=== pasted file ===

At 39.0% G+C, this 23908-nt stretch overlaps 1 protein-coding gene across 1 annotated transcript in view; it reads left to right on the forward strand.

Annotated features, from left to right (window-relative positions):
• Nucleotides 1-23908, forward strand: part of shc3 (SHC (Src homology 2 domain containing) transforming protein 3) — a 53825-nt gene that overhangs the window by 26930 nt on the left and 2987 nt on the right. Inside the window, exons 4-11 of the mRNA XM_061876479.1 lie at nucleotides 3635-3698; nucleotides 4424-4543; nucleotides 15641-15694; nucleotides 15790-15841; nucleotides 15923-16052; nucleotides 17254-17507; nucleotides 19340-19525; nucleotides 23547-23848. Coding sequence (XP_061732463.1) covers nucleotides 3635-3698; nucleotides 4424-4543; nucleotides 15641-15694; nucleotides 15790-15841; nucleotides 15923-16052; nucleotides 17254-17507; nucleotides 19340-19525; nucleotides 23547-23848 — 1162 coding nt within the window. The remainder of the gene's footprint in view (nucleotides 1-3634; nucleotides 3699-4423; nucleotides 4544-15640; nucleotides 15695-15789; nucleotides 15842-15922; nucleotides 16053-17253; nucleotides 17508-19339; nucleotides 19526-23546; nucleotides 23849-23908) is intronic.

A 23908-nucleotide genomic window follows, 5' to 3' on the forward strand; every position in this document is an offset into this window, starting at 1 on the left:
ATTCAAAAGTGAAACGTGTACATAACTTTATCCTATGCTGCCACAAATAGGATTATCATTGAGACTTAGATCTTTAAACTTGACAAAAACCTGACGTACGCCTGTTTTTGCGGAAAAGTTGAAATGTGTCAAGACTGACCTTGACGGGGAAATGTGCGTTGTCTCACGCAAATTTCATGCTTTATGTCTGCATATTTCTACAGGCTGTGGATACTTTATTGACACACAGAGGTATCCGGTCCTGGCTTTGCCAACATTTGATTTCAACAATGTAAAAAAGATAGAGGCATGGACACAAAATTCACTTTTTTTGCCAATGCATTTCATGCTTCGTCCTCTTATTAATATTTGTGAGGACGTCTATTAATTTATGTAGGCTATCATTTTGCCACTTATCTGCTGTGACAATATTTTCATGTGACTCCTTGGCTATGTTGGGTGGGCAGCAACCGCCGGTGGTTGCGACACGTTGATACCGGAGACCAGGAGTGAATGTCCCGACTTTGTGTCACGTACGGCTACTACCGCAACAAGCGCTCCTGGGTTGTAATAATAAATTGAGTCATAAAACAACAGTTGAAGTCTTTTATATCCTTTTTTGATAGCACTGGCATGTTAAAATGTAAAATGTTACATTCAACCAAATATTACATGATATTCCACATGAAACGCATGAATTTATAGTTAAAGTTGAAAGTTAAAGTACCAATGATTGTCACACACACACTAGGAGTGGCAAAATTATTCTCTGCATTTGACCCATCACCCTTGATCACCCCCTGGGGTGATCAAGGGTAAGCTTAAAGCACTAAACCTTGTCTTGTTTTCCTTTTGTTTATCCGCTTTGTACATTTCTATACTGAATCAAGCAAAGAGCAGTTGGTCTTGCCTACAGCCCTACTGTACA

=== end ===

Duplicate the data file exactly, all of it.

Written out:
At 39.0% G+C, this 23908-nt stretch overlaps 1 protein-coding gene across 1 annotated transcript in view; it reads left to right on the forward strand.

Annotated features, from left to right (window-relative positions):
• Nucleotides 1-23908, forward strand: part of shc3 (SHC (Src homology 2 domain containing) transforming protein 3) — a 53825-nt gene that overhangs the window by 26930 nt on the left and 2987 nt on the right. Inside the window, exons 4-11 of the mRNA XM_061876479.1 lie at nucleotides 3635-3698; nucleotides 4424-4543; nucleotides 15641-15694; nucleotides 15790-15841; nucleotides 15923-16052; nucleotides 17254-17507; nucleotides 19340-19525; nucleotides 23547-23848. Coding sequence (XP_061732463.1) covers nucleotides 3635-3698; nucleotides 4424-4543; nucleotides 15641-15694; nucleotides 15790-15841; nucleotides 15923-16052; nucleotides 17254-17507; nucleotides 19340-19525; nucleotides 23547-23848 — 1162 coding nt within the window. The remainder of the gene's footprint in view (nucleotides 1-3634; nucleotides 3699-4423; nucleotides 4544-15640; nucleotides 15695-15789; nucleotides 15842-15922; nucleotides 16053-17253; nucleotides 17508-19339; nucleotides 19526-23546; nucleotides 23849-23908) is intronic.

A 23908-nucleotide genomic window follows, 5' to 3' on the forward strand; every position in this document is an offset into this window, starting at 1 on the left:
ATTCAAAAGTGAAACGTGTACATAACTTTATCCTATGCTGCCACAAATAGGATTATCATTGAGACTTAGATCTTTAAACTTGACAAAAACCTGACGTACGCCTGTTTTTGCGGAAAAGTTGAAATGTGTCAAGACTGACCTTGACGGGGAAATGTGCGTTGTCTCACGCAAATTTCATGCTTTATGTCTGCATATTTCTACAGGCTGTGGATACTTTATTGACACACAGAGGTATCCGGTCCTGGCTTTGCCAACATTTGATTTCAACAATGTAAAAAAGATAGAGGCATGGACACAAAATTCACTTTTTTTGCCAATGCATTTCATGCTTCGTCCTCTTATTAATATTTGTGAGGACGTCTATTAATTTATGTAGGCTATCATTTTGCCACTTATCTGCTGTGACAATATTTTCATGTGACTCCTTGGCTATGTTGGGTGGGCAGCAACCGCCGGTGGTTGCGACACGTTGATACCGGAGACCAGGAGTGAATGTCCCGACTTTGTGTCACGTACGGCTACTACCGCAACAAGCGCTCCTGGGTTGTAATAATAAATTGAGTCATAAAACAACAGTTGAAGTCTTTTATATCCTTTTTTGATAGCACTGGCATGTTAAAATGTAAAATGTTACATTCAACCAAATATTACATGATATTCCACATGAAACGCATGAATTTATAGTTAAAGTTGAAAGTTAAAGTACCAATGATTGTCACACACACACTAGGAGTGGCAAAATTATTCTCTGCATTTGACCCATCACCCTTGATCACCCCCTGGGGTGATCAAGGGTAAGCTTAAAGCACTAAACCTTGTCTTGTTTTCCTTTTGTTTATCCGCTTTGTACATTTCTATACTGAATCAAGCAAAGAGCAGTTGGTCTTGCCTACAGCCCTACTGTACA